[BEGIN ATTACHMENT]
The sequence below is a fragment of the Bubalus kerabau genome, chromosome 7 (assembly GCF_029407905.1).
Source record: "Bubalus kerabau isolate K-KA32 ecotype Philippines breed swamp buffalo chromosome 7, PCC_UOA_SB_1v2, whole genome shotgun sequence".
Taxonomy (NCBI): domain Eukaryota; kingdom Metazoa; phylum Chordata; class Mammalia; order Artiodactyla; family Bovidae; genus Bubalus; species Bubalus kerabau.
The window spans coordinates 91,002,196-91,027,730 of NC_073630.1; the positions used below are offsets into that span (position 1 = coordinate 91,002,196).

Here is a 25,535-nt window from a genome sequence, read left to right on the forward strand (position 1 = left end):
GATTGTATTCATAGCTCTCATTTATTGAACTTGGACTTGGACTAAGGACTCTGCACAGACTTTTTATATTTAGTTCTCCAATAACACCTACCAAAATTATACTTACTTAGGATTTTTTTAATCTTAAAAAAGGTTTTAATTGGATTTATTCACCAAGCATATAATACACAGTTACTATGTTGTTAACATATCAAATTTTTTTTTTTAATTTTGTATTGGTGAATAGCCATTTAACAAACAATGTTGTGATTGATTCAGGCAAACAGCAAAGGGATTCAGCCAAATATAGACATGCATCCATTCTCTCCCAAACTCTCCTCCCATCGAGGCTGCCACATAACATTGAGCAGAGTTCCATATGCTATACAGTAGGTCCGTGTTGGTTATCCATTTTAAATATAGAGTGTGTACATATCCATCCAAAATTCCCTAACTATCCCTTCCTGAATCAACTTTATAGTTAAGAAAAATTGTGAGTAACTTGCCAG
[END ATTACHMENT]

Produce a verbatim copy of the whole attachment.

The sequence below is a fragment of the Bubalus kerabau genome, chromosome 7 (assembly GCF_029407905.1).
Source record: "Bubalus kerabau isolate K-KA32 ecotype Philippines breed swamp buffalo chromosome 7, PCC_UOA_SB_1v2, whole genome shotgun sequence".
Taxonomy (NCBI): domain Eukaryota; kingdom Metazoa; phylum Chordata; class Mammalia; order Artiodactyla; family Bovidae; genus Bubalus; species Bubalus kerabau.
The window spans coordinates 91,002,196-91,027,730 of NC_073630.1; the positions used below are offsets into that span (position 1 = coordinate 91,002,196).

Here is a 25,535-nt window from a genome sequence, read left to right on the forward strand (position 1 = left end):
GATTGTATTCATAGCTCTCATTTATTGAACTTGGACTTGGACTAAGGACTCTGCACAGACTTTTTATATTTAGTTCTCCAATAACACCTACCAAAATTATACTTACTTAGGATTTTTTTAATCTTAAAAAAGGTTTTAATTGGATTTATTCACCAAGCATATAATACACAGTTACTATGTTGTTAACATATCAAATTTTTTTTTTTAATTTTGTATTGGTGAATAGCCATTTAACAAACAATGTTGTGATTGATTCAGGCAAACAGCAAAGGGATTCAGCCAAATATAGACATGCATCCATTCTCTCCCAAACTCTCCTCCCATCGAGGCTGCCACATAACATTGAGCAGAGTTCCATATGCTATACAGTAGGTCCGTGTTGGTTATCCATTTTAAATATAGAGTGTGTACATATCCATCCAAAATTCCCTAACTATCCCTTCCTGAATCAACTTTATAGTTAAGAAAAATTGTGAGTAACTTGCCAG